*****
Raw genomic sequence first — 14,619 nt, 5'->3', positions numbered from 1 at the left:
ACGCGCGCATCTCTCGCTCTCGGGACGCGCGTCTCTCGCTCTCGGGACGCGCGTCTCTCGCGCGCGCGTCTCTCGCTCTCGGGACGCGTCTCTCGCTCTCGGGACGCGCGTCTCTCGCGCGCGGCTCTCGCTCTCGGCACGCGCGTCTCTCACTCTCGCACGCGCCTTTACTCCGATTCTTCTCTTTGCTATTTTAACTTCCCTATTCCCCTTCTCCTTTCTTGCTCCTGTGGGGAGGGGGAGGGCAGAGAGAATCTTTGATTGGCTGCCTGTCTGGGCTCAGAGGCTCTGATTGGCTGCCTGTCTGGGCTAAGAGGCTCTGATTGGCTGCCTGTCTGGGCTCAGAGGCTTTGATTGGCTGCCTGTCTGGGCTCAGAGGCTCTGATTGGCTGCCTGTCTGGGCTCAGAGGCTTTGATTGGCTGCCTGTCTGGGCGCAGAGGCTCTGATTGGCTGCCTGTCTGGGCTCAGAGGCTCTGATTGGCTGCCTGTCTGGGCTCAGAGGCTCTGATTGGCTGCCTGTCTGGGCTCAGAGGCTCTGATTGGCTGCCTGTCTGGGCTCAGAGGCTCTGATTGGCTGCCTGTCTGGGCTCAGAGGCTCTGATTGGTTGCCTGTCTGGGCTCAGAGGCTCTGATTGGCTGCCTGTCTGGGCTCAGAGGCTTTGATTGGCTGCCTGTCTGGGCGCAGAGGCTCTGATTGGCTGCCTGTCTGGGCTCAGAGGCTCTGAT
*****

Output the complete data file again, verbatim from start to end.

Raw genomic sequence first — 14,619 nt, 5'->3', positions numbered from 1 at the left:
ACGCGCGCATCTCTCGCTCTCGGGACGCGCGTCTCTCGCTCTCGGGACGCGCGTCTCTCGCGCGCGCGTCTCTCGCTCTCGGGACGCGTCTCTCGCTCTCGGGACGCGCGTCTCTCGCGCGCGGCTCTCGCTCTCGGCACGCGCGTCTCTCACTCTCGCACGCGCCTTTACTCCGATTCTTCTCTTTGCTATTTTAACTTCCCTATTCCCCTTCTCCTTTCTTGCTCCTGTGGGGAGGGGGAGGGCAGAGAGAATCTTTGATTGGCTGCCTGTCTGGGCTCAGAGGCTCTGATTGGCTGCCTGTCTGGGCTAAGAGGCTCTGATTGGCTGCCTGTCTGGGCTCAGAGGCTTTGATTGGCTGCCTGTCTGGGCTCAGAGGCTCTGATTGGCTGCCTGTCTGGGCTCAGAGGCTTTGATTGGCTGCCTGTCTGGGCGCAGAGGCTCTGATTGGCTGCCTGTCTGGGCTCAGAGGCTCTGATTGGCTGCCTGTCTGGGCTCAGAGGCTCTGATTGGCTGCCTGTCTGGGCTCAGAGGCTCTGATTGGCTGCCTGTCTGGGCTCAGAGGCTCTGATTGGCTGCCTGTCTGGGCTCAGAGGCTCTGATTGGTTGCCTGTCTGGGCTCAGAGGCTCTGATTGGCTGCCTGTCTGGGCTCAGAGGCTTTGATTGGCTGCCTGTCTGGGCGCAGAGGCTCTGATTGGCTGCCTGTCTGGGCTCAGAGGCTCTGAT